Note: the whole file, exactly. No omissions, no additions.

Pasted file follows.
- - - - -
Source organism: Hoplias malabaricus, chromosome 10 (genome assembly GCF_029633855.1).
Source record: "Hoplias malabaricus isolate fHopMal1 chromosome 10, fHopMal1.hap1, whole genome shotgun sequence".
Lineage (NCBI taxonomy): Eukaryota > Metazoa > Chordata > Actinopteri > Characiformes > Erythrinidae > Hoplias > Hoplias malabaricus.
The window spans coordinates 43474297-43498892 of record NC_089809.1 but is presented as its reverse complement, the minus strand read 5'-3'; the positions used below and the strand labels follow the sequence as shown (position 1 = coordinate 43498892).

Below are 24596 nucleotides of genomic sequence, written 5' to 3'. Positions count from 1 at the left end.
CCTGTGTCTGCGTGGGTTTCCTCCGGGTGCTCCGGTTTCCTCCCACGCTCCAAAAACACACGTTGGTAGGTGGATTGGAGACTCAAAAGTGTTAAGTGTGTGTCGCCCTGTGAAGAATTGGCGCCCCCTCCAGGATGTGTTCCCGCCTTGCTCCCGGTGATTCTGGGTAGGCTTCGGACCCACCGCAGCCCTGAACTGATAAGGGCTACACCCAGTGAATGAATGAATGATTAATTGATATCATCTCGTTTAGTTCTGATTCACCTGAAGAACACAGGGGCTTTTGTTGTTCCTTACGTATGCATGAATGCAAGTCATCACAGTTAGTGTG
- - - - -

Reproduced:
Source organism: Hoplias malabaricus, chromosome 10 (genome assembly GCF_029633855.1).
Source record: "Hoplias malabaricus isolate fHopMal1 chromosome 10, fHopMal1.hap1, whole genome shotgun sequence".
Lineage (NCBI taxonomy): Eukaryota > Metazoa > Chordata > Actinopteri > Characiformes > Erythrinidae > Hoplias > Hoplias malabaricus.
The window spans coordinates 43474297-43498892 of record NC_089809.1 but is presented as its reverse complement, the minus strand read 5'-3'; the positions used below and the strand labels follow the sequence as shown (position 1 = coordinate 43498892).

Below are 24596 nucleotides of genomic sequence, written 5' to 3'. Positions count from 1 at the left end.
CCTGTGTCTGCGTGGGTTTCCTCCGGGTGCTCCGGTTTCCTCCCACGCTCCAAAAACACACGTTGGTAGGTGGATTGGAGACTCAAAAGTGTTAAGTGTGTGTCGCCCTGTGAAGAATTGGCGCCCCCTCCAGGATGTGTTCCCGCCTTGCTCCCGGTGATTCTGGGTAGGCTTCGGACCCACCGCAGCCCTGAACTGATAAGGGCTACACCCAGTGAATGAATGAATGATTAATTGATATCATCTCGTTTAGTTCTGATTCACCTGAAGAACACAGGGGCTTTTGTTGTTCCTTACGTATGCATGAATGCAAGTCATCACAGTTAGTGTG